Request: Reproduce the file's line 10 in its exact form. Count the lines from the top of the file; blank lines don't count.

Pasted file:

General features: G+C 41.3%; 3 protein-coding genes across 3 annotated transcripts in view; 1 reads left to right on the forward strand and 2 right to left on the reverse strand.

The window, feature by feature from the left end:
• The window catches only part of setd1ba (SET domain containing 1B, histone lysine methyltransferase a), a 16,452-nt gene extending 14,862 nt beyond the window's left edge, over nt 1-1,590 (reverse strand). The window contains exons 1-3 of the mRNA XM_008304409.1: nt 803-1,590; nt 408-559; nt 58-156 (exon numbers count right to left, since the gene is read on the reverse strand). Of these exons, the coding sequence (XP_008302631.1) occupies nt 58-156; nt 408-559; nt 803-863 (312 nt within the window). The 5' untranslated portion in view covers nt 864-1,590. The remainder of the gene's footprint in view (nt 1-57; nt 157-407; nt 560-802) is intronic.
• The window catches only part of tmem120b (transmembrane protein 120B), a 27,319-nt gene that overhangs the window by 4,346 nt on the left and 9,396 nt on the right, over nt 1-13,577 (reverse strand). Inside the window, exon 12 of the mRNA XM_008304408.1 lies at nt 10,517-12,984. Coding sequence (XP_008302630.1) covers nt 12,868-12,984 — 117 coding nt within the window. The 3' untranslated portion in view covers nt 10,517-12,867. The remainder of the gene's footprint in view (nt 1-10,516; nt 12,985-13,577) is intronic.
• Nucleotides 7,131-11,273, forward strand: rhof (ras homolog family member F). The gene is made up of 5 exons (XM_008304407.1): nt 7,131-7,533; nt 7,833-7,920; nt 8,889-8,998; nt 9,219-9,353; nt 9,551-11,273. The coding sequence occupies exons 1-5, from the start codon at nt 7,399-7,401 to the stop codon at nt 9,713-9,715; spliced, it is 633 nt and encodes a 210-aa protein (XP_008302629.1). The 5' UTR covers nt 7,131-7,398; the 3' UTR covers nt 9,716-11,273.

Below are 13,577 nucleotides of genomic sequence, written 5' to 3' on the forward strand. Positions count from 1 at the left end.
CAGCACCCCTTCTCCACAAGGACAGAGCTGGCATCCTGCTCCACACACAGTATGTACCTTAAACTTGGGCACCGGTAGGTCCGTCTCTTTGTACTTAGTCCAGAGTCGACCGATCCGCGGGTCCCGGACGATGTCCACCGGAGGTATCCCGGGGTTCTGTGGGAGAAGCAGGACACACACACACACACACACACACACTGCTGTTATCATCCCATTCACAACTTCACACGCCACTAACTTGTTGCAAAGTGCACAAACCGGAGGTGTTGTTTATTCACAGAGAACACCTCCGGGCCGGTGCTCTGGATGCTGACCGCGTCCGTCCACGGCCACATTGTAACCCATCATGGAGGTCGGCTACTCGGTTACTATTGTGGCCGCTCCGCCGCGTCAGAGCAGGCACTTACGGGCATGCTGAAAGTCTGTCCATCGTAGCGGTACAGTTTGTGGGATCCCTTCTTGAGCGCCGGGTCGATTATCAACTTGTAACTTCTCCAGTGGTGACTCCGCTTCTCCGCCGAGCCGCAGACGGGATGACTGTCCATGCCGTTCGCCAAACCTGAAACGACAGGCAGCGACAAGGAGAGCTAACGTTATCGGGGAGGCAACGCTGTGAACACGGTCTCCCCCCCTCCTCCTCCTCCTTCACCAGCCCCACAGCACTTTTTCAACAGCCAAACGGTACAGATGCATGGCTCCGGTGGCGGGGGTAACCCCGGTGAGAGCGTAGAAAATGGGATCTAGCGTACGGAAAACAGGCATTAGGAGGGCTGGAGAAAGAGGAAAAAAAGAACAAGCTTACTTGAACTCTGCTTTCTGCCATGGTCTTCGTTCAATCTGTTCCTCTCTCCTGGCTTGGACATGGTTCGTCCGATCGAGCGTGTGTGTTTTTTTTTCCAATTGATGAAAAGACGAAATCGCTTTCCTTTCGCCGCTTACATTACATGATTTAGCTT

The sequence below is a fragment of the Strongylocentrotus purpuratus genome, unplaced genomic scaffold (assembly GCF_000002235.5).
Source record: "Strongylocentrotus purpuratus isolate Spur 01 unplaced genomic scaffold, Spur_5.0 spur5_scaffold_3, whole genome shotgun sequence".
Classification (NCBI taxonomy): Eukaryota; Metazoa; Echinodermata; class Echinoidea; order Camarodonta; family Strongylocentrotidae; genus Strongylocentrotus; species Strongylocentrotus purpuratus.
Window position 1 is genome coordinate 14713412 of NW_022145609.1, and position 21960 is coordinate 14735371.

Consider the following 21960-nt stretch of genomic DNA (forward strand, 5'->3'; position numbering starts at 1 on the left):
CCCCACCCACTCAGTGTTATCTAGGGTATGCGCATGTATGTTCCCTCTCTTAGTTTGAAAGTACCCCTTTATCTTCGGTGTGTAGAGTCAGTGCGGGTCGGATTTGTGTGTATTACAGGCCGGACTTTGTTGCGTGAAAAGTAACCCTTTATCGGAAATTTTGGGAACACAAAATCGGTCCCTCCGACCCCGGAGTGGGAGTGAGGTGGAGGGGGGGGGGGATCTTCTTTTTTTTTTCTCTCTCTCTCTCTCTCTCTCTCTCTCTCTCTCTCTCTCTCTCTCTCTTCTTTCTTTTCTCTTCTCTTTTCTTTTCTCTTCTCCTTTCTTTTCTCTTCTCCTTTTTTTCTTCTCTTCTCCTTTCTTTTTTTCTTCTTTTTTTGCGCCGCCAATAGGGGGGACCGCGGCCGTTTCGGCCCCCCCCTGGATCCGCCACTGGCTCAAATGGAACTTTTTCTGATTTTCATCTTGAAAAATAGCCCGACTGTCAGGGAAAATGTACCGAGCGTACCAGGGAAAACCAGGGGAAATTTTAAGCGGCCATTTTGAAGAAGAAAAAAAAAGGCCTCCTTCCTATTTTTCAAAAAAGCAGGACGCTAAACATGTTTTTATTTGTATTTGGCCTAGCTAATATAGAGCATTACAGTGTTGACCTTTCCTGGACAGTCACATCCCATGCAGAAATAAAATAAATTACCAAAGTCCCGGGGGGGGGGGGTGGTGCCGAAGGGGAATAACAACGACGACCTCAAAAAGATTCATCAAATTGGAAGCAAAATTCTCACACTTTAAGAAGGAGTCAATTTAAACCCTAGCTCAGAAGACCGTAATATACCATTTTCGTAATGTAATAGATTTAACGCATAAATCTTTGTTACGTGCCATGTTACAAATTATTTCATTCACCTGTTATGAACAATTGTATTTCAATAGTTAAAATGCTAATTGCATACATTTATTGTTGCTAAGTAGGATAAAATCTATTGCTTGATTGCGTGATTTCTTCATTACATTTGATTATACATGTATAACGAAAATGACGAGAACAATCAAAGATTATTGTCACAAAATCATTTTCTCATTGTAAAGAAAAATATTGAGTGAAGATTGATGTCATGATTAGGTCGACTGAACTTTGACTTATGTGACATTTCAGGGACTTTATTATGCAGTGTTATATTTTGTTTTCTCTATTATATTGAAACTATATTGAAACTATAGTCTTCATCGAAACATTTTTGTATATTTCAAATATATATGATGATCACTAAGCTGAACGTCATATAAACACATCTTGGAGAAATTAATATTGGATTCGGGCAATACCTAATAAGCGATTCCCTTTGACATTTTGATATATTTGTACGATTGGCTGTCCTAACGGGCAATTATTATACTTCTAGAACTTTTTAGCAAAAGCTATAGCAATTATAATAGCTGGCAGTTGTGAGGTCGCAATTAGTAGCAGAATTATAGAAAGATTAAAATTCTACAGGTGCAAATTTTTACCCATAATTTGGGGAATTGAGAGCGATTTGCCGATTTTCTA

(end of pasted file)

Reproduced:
Classification (NCBI taxonomy): Eukaryota; Metazoa; Echinodermata; class Echinoidea; order Camarodonta; family Strongylocentrotidae; genus Strongylocentrotus; species Strongylocentrotus purpuratus.